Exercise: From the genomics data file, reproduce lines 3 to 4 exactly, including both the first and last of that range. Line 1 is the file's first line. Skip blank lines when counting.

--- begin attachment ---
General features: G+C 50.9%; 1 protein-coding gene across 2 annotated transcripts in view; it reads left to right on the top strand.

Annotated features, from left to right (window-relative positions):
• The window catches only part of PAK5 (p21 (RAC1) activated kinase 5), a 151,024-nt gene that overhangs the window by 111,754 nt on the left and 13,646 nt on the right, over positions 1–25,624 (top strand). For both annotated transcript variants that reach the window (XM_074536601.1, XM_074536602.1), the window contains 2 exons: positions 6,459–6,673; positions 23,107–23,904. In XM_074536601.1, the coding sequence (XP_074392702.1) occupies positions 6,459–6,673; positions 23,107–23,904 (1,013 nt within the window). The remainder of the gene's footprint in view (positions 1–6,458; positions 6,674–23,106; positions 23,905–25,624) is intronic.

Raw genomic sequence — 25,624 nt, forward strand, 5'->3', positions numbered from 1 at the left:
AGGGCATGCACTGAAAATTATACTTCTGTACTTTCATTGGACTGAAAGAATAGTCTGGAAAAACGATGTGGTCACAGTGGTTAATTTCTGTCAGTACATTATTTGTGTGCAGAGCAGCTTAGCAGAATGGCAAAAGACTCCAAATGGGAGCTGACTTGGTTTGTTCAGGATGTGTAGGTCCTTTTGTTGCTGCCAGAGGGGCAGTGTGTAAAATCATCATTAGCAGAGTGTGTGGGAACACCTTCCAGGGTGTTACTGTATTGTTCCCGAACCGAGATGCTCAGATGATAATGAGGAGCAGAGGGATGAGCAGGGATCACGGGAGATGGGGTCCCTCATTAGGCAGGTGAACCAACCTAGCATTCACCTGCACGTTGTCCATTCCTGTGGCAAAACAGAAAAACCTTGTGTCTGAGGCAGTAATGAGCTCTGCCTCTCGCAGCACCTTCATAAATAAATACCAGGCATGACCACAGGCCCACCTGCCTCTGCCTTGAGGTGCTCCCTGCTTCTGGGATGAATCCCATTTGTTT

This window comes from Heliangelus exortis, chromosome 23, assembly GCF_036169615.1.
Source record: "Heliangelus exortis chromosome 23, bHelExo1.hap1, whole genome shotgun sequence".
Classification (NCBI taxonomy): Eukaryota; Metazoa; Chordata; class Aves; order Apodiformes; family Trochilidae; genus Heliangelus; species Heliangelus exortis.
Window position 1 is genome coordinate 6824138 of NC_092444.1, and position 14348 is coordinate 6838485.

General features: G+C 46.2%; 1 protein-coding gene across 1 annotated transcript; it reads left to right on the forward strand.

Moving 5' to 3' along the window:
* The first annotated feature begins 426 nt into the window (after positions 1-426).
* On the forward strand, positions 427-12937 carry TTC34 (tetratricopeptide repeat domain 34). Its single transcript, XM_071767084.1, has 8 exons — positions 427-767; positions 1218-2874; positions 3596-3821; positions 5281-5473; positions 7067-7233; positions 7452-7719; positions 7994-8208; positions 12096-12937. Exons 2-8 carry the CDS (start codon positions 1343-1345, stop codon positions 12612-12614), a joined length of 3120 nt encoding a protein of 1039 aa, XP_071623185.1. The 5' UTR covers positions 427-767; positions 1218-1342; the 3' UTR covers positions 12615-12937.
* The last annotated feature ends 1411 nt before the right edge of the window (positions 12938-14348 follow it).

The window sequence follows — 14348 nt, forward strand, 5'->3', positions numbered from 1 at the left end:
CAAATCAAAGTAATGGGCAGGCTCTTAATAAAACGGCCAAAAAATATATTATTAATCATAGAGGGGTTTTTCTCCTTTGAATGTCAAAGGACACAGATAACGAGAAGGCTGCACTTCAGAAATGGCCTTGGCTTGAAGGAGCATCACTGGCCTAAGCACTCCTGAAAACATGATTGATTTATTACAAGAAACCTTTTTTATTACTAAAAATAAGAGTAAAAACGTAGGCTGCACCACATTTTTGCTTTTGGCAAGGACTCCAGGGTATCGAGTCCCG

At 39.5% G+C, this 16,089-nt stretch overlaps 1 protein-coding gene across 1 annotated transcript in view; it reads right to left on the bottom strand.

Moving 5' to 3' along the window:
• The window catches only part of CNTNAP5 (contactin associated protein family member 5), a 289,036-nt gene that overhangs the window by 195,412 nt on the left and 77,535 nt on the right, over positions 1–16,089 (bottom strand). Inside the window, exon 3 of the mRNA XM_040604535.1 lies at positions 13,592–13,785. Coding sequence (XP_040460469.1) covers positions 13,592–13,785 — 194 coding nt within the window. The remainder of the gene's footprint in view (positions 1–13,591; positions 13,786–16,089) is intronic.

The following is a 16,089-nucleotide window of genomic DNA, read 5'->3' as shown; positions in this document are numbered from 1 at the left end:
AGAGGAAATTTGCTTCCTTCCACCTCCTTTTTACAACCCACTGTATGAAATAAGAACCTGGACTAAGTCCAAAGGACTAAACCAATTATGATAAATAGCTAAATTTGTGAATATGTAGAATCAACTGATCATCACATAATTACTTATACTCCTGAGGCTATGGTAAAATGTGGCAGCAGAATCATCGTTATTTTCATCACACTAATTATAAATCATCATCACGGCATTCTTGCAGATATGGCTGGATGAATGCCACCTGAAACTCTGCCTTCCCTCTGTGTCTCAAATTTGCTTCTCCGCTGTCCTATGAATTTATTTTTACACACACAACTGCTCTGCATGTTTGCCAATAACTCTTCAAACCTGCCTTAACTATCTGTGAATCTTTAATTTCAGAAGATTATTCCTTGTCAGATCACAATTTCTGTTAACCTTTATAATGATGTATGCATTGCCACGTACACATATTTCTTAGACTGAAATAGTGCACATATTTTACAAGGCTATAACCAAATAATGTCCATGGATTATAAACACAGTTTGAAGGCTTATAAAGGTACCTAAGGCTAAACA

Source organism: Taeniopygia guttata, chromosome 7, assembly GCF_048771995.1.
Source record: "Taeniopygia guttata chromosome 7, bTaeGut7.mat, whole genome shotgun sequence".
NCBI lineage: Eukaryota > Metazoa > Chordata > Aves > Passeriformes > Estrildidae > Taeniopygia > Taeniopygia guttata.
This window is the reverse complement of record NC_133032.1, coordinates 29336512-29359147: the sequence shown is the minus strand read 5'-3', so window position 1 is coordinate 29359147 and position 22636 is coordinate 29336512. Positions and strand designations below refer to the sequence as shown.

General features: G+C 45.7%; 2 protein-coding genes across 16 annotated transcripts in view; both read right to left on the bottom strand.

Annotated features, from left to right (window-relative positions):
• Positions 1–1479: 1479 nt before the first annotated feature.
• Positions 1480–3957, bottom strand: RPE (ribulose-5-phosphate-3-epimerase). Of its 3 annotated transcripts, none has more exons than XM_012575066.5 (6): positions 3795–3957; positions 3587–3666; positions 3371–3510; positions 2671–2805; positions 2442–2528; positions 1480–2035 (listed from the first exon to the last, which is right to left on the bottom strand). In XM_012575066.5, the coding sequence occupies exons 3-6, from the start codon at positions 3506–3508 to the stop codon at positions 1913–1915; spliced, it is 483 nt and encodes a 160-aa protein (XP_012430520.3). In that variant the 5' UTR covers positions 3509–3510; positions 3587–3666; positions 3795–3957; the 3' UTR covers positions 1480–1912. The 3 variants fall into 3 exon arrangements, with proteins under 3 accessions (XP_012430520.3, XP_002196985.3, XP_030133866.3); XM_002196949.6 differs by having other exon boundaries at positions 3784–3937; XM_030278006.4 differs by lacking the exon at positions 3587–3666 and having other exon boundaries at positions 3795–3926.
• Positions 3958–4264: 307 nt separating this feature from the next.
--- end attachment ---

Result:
• The window catches only part of PAK5 (p21 (RAC1) activated kinase 5), a 151,024-nt gene that overhangs the window by 111,754 nt on the left and 13,646 nt on the right, over positions 1–25,624 (top strand). For both annotated transcript variants that reach the window (XM_074536601.1, XM_074536602.1), the window contains 2 exons: positions 6,459–6,673; positions 23,107–23,904. In XM_074536601.1, the coding sequence (XP_074392702.1) occupies positions 6,459–6,673; positions 23,107–23,904 (1,013 nt within the window). The remainder of the gene's footprint in view (positions 1–6,458; positions 6,674–23,106; positions 23,905–25,624) is intronic.

Raw genomic sequence — 25,624 nt, forward strand, 5'->3', positions numbered from 1 at the left: